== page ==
What do LimeWire, Napster, Kazaa, and Isohunt all have in common?

LimeWire now joins the ignoble club of  sites and services around the workd that have been found liable for inducing, contributing to, or authorizing massive online copyright infringement. Other well known sites and services found liable on these and other secondary liability or criminal theories include Napster, Aimster, Grokster, Kazaa, Pirate Bay, Mininova, Usenet.com, Newzbin, and Isohunt.

Courts around the world have not tolerated or been willing to countenance online businesses whose core business model involves profiting from facilitating online copyright infringement. The most recent example is LimeWire.

The recording industry just won a major copyright piracy lawsuit in the US against LimeWire, one of the most popular remaining p2p music file sharing services in the US. In the decision released May 11, 2010, a New York District court ruled that LimeWire was liable for the massive infringements facilitated by its services based on inducement, vicarious liability, common law copyright infringement, and unfair competition principles.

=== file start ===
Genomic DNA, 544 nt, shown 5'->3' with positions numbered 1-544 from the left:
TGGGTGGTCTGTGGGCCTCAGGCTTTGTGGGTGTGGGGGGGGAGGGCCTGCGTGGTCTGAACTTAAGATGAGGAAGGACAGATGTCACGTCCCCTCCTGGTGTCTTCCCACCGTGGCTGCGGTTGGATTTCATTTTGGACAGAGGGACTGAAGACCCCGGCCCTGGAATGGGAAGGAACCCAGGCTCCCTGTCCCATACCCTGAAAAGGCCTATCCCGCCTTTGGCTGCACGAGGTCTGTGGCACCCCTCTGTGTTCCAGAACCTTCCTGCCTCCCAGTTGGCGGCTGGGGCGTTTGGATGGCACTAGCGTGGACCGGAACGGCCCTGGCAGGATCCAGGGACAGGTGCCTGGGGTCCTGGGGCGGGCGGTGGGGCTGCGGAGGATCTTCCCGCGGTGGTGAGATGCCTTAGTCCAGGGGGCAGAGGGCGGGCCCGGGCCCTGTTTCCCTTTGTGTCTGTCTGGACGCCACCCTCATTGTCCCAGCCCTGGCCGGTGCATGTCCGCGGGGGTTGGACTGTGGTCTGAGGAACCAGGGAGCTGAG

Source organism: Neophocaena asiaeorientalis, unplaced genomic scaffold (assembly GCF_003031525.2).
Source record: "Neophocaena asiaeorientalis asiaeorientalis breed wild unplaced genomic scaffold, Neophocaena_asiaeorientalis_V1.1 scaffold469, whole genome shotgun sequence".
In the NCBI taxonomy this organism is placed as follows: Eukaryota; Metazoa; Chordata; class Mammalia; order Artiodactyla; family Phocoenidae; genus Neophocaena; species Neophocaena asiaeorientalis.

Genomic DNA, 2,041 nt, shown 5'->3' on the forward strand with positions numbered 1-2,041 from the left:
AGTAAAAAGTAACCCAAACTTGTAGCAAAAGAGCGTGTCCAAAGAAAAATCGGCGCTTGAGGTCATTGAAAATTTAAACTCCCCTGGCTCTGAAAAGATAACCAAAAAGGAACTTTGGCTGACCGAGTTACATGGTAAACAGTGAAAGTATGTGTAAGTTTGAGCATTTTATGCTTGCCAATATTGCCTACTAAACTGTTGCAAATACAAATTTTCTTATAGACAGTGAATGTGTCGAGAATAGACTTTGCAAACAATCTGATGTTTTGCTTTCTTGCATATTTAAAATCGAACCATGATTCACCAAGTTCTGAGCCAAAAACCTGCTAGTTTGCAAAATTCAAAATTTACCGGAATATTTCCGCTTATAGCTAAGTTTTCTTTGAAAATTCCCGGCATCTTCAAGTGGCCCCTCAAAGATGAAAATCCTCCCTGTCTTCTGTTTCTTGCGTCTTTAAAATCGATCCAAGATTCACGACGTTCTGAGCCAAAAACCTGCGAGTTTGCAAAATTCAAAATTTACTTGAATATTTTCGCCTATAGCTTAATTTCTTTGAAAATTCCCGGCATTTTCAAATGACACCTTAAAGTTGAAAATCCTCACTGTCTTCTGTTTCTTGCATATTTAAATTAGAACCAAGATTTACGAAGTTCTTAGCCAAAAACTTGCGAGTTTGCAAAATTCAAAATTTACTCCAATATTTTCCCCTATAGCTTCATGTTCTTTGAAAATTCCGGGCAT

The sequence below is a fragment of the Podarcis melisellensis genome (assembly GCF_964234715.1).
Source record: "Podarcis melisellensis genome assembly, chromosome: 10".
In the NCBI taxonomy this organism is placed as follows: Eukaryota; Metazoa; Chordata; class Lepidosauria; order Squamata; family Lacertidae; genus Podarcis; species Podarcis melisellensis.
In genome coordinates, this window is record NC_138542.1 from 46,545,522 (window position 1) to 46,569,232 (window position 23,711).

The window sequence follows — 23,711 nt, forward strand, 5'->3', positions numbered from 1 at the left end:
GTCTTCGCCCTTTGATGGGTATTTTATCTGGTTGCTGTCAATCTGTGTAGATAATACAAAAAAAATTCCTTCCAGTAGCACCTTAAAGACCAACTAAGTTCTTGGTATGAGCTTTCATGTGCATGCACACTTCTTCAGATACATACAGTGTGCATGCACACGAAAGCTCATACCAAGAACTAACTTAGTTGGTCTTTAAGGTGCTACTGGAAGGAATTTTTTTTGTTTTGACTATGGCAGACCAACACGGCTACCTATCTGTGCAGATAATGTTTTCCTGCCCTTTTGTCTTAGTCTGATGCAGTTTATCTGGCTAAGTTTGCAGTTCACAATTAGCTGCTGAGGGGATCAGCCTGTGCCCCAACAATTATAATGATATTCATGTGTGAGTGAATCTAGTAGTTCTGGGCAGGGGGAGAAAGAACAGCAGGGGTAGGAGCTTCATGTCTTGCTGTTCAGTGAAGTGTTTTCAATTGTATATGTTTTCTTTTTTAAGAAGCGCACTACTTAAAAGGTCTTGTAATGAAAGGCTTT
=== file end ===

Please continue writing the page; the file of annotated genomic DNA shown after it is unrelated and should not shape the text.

The evidence in the case established that 93% of files made available over LimeWire were protected or highly likely to be protected by copyright, and thus not authorized for free distribution through LimeWire. 98.8% of the files requested for download through LimeWire were found to be copyright protected or highly likely copyright protected.

The court held there was “overwhelming evidence that LimeWire engaged in purposeful conduct that fostered infringement” to support liability based on inducement. According to the court the evidenced showed that “LimeWire has engaged in purposeful conduct that fostered infringement, with the intent to foster such infringement. LimeWire  distributes its software LimeWire, and (1) is aware that LimeWire’s users commit a substantial amount of copyright infringement; (2) markets LimeWire to users predisposed to committing infringement; (3) ensures that LimeWire enables infringement and assists users committing infringement; (4) relies on the fact that LimeWire enables infringement for the success of its business; and (5) has not taken meaningful steps to mitigate infringement.”

The evidence showed that LimeWire was making substantial revenues from the infringements it fostered. From 2004 to 2006, LimeWire’s annual revenue “grew from nearly $6 million to an estimated $20 million”.  This growth “depended greatly on LimeWire users’ ability to commit infringement through LimeWire.” By 2003, LimeWire boasted that around two million users accessed the program every month.